As both the Prime Minister and Chancellor have set out clearly, the only way for the UKs recovery to be truly sustainable is for it to be truly national. While the challenge is significant, so is the prize ahead. By pursuing this plan, the Prime Minister and Chancellor, aim to achieve real outcomes for the people of the south-west who have already seen the fastest employment growth in the UK.
The Prime Minister and Chancellor will be visiting a variety of businesses and institutions across the south-west to hear how the governments long term economic plan is delivering for them and what more can be done to support the region.
The Chancellor will started the day by visiting a local fishing business in Cornwall, before delivering a key note speech at one of the south-wests best known tourist attractions.
He will go on to visit one of the south-wests largest defence employers before being joined by the Prime Minister to visit a local college and successful small business that has benefitted from the regions recovery under the governments long term economic plan.
The Chancellor of the Exchequer, George Osborne said in his speech:
The south-west contains some of Britains greatest economic strengths. It should be as central to our nations future prosperity as any other part of these islands. And the Prime Minister and I are determined that it will be.
Thats why I am here today, to set out our long term economic plan for the south-west - and why the Prime Minister will be joining me later today to seek local support for it. The plan I set out is based on this insight. Over the last thirty or forty years our economy has become more imbalanced, with the gap growing between London and the rest of the country. Our ambition is to reverse that - and it can be achieved.
What we need is a coherent plan that identifies those strengths, makes them stronger still - and connects them to each other so that the whole is greater than the sum of its parts. If you look at the south-west, stretching from Wiltshire and Bristol, to Somerset and Dorset, down to Cornwall and Devon, of course, you see the differences - they all have a unique identity. But you also see the strengths they have in common.
What are they? Theres the beautiful countryside and coastline that makes this one of the most attractive parts of the UK, and one of the most visited. Theres the industries that thrive in this landscape - the agriculture, the fishing and the tourism - that are more important here than many places. But theres also the great universities, the incredible science happening here, skills and high tech manufacturing associated with the strong relationship with our armed forces. Bring these ingredients together with better transport links and you have a very attractive place to invest, to grow a business and to build a life.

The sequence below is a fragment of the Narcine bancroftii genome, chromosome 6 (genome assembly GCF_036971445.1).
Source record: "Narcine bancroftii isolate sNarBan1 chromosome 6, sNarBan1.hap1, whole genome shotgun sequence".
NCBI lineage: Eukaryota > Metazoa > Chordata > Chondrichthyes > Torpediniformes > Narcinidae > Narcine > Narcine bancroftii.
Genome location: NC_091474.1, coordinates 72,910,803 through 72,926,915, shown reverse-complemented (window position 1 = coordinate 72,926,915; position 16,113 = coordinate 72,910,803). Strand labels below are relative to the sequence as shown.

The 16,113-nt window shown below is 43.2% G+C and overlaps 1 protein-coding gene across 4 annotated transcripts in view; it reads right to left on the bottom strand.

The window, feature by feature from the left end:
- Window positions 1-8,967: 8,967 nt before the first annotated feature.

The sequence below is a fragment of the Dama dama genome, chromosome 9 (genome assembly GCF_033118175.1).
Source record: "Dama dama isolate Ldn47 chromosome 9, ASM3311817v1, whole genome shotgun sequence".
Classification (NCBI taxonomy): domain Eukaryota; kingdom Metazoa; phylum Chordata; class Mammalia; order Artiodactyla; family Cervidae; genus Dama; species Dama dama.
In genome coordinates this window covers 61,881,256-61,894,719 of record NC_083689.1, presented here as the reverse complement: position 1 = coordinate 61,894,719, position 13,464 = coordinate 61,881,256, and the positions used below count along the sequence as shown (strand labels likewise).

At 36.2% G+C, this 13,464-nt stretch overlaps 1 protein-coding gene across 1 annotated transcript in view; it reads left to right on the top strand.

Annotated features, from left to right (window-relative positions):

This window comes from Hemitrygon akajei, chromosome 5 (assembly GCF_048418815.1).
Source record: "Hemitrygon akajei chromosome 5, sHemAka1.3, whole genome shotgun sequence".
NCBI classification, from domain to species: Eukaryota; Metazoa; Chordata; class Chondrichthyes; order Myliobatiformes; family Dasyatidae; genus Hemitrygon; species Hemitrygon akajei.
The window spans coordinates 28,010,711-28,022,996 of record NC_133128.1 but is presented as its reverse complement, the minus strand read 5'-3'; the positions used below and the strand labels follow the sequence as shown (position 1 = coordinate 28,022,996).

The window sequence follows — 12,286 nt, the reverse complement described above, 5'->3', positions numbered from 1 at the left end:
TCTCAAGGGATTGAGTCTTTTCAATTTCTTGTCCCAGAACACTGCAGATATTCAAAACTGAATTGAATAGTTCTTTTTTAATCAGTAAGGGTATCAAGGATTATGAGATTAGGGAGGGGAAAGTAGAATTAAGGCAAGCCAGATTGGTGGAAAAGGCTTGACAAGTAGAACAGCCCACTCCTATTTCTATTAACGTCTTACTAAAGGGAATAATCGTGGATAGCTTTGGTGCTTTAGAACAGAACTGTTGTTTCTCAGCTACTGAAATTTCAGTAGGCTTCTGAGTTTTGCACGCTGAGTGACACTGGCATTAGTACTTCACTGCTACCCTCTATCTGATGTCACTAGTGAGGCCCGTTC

Speaking in Plymouth, he concluded:
So we have a long term economic plan for the south-west. It aims to create over a hundred and fifty thousand jobs. It seeks to add over 6 billion to the local economy equivalent to over 1,000 per person. It will support the future of our defence forces and capitalise on their economic benefit. It will deliver the next step for national cyber intelligence, and other world leading scientific innovation. It will make the most of the countryside and coastal towns.
Our long term plan for the south-west is about recognising the value of both its natural beauty and the economic strengths nurtured by the people who live here. It says that we can only have a truly national recovery if we get behind the private sector, put in the transport, support the tourism, the science and the industries of the future. And it says that if we do that: the future is bright in the west. It is a commitment to you and to your future. And with your help, we will help deliver it.
The Prime Minister, David Cameron said:
Our long-term economic plan for the south-west is about making life better for hardworking local people. It involves backing business to create more jobs, improving transport links and building on the regions strengths to secure a brighter future.
For too long, people living in this part of the country have suffered from Britains unbalanced economy from the growing gap between London and the rest. That is what this plan sets out to change to ensure that Britains recovery really is a recovery for all
Further information: timetable for action and implementation in the south-west 2015-2030
Road Investment Strategy announced at Autumn State